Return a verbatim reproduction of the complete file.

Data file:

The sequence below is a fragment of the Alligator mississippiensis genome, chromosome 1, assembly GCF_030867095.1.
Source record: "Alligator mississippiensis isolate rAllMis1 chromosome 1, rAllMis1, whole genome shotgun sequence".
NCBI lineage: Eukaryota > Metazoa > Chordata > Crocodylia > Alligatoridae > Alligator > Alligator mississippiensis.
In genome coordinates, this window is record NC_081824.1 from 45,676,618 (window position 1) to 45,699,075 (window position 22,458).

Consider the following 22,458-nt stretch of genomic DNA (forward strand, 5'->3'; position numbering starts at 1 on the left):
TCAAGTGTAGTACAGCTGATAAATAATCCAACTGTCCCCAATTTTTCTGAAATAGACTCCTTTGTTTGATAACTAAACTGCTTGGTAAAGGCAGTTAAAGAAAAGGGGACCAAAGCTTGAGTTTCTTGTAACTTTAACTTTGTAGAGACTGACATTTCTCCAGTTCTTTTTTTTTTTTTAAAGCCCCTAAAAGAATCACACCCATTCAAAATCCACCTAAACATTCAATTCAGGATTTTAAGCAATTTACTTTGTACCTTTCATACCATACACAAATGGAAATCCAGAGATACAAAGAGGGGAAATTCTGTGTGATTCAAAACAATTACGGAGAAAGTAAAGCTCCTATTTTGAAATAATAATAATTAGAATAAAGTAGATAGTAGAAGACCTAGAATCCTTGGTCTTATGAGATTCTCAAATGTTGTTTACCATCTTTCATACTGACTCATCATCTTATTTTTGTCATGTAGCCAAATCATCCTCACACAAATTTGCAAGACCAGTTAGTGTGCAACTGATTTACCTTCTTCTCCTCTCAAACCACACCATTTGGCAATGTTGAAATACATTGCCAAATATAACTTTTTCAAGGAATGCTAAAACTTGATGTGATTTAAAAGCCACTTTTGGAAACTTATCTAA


The sequence below is a fragment of the Alligator mississippiensis genome, chromosome 1, assembly GCF_030867095.1.
Source record: "Alligator mississippiensis isolate rAllMis1 chromosome 1, rAllMis1, whole genome shotgun sequence".
NCBI lineage: Eukaryota > Metazoa > Chordata > Crocodylia > Alligatoridae > Alligator > Alligator mississippiensis.
In genome coordinates, this window is record NC_081824.1 from 45,676,618 (window position 1) to 45,699,075 (window position 22,458).

Consider the following 22,458-nt stretch of genomic DNA (forward strand, 5'->3'; position numbering starts at 1 on the left):
TCAAGTGTAGTACAGCTGATAAATAATCCAACTGTCCCCAATTTTTCTGAAATAGACTCCTTTGTTTGATAACTAAACTGCTTGGTAAAGGCAGTTAAAGAAAAGGGGACCAAAGCTTGAGTTTCTTGTAACTTTAACTTTGTAGAGACTGACATTTCTCCAGTTCTTTTTTTTTTTTTAAAGCCCCTAAAAGAATCACACCCATTCAAAATCCACCTAAACATTCAATTCAGGATTTTAAGCAATTTACTTTGTACCTTTCATACCATACACAAATGGAAATCCAGAGATACAAAGAGGGGAAATTCTGTGTGATTCAAAACAATTACGGAGAAAGTAAAGCTCCTATTTTGAAATAATAATAATTAGAATAAAGTAGATAGTAGAAGACCTAGAATCCTTGGTCTTATGAGATTCTCAAATGTTGTTTACCATCTTTCATACTGACTCATCATCTTATTTTTGTCATGTAGCCAAATCATCCTCACACAAATTTGCAAGACCAGTTAGTGTGCAACTGATTTACCTTCTTCTCCTCTCAAACCACACCATTTGGCAATGTTGAAATACATTGCCAAATATAACTTTTTCAAGGAATGCTAAAACTTGATGTGATTTAAAAGCCACTTTTGGAAACTTATCTAA